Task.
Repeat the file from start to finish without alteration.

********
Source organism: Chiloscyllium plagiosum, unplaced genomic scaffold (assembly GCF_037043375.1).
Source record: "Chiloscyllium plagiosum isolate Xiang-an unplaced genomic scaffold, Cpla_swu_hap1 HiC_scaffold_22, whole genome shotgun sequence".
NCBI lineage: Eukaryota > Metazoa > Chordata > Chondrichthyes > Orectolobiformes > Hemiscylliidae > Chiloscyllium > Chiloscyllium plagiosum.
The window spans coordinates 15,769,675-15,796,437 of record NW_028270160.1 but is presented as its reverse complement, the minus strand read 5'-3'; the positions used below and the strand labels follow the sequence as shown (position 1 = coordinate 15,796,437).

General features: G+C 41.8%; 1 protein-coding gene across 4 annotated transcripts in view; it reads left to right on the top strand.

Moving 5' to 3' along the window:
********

Source organism: Chiloscyllium plagiosum, unplaced genomic scaffold (assembly GCF_037043375.1).
Source record: "Chiloscyllium plagiosum isolate Xiang-an unplaced genomic scaffold, Cpla_swu_hap1 HiC_scaffold_22, whole genome shotgun sequence".
NCBI lineage: Eukaryota > Metazoa > Chordata > Chondrichthyes > Orectolobiformes > Hemiscylliidae > Chiloscyllium > Chiloscyllium plagiosum.
The window spans coordinates 15,769,675-15,796,437 of record NW_028270160.1 but is presented as its reverse complement, the minus strand read 5'-3'; the positions used below and the strand labels follow the sequence as shown (position 1 = coordinate 15,796,437).

General features: G+C 41.8%; 1 protein-coding gene across 4 annotated transcripts in view; it reads left to right on the top strand.

Moving 5' to 3' along the window: